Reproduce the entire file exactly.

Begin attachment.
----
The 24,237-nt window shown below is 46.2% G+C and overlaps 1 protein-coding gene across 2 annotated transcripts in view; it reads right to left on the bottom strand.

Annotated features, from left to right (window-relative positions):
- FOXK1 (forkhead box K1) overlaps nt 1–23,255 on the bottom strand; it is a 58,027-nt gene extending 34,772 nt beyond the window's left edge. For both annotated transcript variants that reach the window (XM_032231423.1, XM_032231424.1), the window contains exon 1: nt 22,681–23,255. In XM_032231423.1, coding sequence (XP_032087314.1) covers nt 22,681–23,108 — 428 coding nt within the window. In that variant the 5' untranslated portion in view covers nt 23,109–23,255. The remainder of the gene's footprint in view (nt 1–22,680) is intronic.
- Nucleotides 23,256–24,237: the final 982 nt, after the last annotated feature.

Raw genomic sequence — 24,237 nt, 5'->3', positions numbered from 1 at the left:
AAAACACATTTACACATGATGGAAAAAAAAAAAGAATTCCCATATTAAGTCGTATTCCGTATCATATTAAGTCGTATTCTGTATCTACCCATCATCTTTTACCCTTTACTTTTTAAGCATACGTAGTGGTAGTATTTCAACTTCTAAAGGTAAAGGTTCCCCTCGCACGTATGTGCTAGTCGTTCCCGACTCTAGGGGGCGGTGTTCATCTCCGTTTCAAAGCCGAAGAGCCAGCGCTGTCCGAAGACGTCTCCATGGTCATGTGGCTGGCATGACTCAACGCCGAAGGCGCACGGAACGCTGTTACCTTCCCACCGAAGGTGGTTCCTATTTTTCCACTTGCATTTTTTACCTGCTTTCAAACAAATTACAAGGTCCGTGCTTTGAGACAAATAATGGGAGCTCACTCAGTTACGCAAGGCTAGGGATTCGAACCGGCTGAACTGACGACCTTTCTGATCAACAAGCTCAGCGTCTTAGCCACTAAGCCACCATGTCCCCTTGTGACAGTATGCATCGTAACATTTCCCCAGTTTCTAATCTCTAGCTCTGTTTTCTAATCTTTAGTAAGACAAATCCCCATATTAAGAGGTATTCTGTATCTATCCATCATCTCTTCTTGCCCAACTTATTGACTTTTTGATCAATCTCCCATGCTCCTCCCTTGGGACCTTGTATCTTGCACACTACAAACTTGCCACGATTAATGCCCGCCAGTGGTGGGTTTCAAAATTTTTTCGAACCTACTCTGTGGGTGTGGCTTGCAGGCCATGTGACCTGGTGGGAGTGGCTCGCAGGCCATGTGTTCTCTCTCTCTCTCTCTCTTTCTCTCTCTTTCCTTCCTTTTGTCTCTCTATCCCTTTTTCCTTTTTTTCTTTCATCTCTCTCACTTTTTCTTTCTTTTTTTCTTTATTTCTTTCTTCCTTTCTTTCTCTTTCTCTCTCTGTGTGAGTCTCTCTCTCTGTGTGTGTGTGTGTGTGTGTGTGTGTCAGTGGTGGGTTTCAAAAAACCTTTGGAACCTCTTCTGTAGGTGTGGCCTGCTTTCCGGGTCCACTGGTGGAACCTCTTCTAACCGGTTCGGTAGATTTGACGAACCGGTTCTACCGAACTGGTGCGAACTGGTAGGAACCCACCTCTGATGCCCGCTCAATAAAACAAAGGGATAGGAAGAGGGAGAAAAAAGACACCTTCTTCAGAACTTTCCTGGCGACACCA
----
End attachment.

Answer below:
The 24,237-nt window shown below is 46.2% G+C and overlaps 1 protein-coding gene across 2 annotated transcripts in view; it reads right to left on the bottom strand.

Annotated features, from left to right (window-relative positions):
- FOXK1 (forkhead box K1) overlaps nt 1–23,255 on the bottom strand; it is a 58,027-nt gene extending 34,772 nt beyond the window's left edge. For both annotated transcript variants that reach the window (XM_032231423.1, XM_032231424.1), the window contains exon 1: nt 22,681–23,255. In XM_032231423.1, coding sequence (XP_032087314.1) covers nt 22,681–23,108 — 428 coding nt within the window. In that variant the 5' untranslated portion in view covers nt 23,109–23,255. The remainder of the gene's footprint in view (nt 1–22,680) is intronic.
- Nucleotides 23,256–24,237: the final 982 nt, after the last annotated feature.

Raw genomic sequence — 24,237 nt, 5'->3', positions numbered from 1 at the left:
AAAACACATTTACACATGATGGAAAAAAAAAAAGAATTCCCATATTAAGTCGTATTCCGTATCATATTAAGTCGTATTCTGTATCTACCCATCATCTTTTACCCTTTACTTTTTAAGCATACGTAGTGGTAGTATTTCAACTTCTAAAGGTAAAGGTTCCCCTCGCACGTATGTGCTAGTCGTTCCCGACTCTAGGGGGCGGTGTTCATCTCCGTTTCAAAGCCGAAGAGCCAGCGCTGTCCGAAGACGTCTCCATGGTCATGTGGCTGGCATGACTCAACGCCGAAGGCGCACGGAACGCTGTTACCTTCCCACCGAAGGTGGTTCCTATTTTTCCACTTGCATTTTTTACCTGCTTTCAAACAAATTACAAGGTCCGTGCTTTGAGACAAATAATGGGAGCTCACTCAGTTACGCAAGGCTAGGGATTCGAACCGGCTGAACTGACGACCTTTCTGATCAACAAGCTCAGCGTCTTAGCCACTAAGCCACCATGTCCCCTTGTGACAGTATGCATCGTAACATTTCCCCAGTTTCTAATCTCTAGCTCTGTTTTCTAATCTTTAGTAAGACAAATCCCCATATTAAGAGGTATTCTGTATCTATCCATCATCTCTTCTTGCCCAACTTATTGACTTTTTGATCAATCTCCCATGCTCCTCCCTTGGGACCTTGTATCTTGCACACTACAAACTTGCCACGATTAATGCCCGCCAGTGGTGGGTTTCAAAATTTTTTCGAACCTACTCTGTGGGTGTGGCTTGCAGGCCATGTGACCTGGTGGGAGTGGCTCGCAGGCCATGTGTTCTCTCTCTCTCTCTCTCTTTCTCTCTCTTTCCTTCCTTTTGTCTCTCTATCCCTTTTTCCTTTTTTTCTTTCATCTCTCTCACTTTTTCTTTCTTTTTTTCTTTATTTCTTTCTTCCTTTCTTTCTCTTTCTCTCTCTGTGTGAGTCTCTCTCTCTGTGTGTGTGTGTGTGTGTGTGTGTGTCAGTGGTGGGTTTCAAAAAACCTTTGGAACCTCTTCTGTAGGTGTGGCCTGCTTTCCGGGTCCACTGGTGGAACCTCTTCTAACCGGTTCGGTAGATTTGACGAACCGGTTCTACCGAACTGGTGCGAACTGGTAGGAACCCACCTCTGATGCCCGCTCAATAAAACAAAGGGATAGGAAGAGGGAGAAAAAAGACACCTTCTTCAGAACTTTCCTGGCGACACCA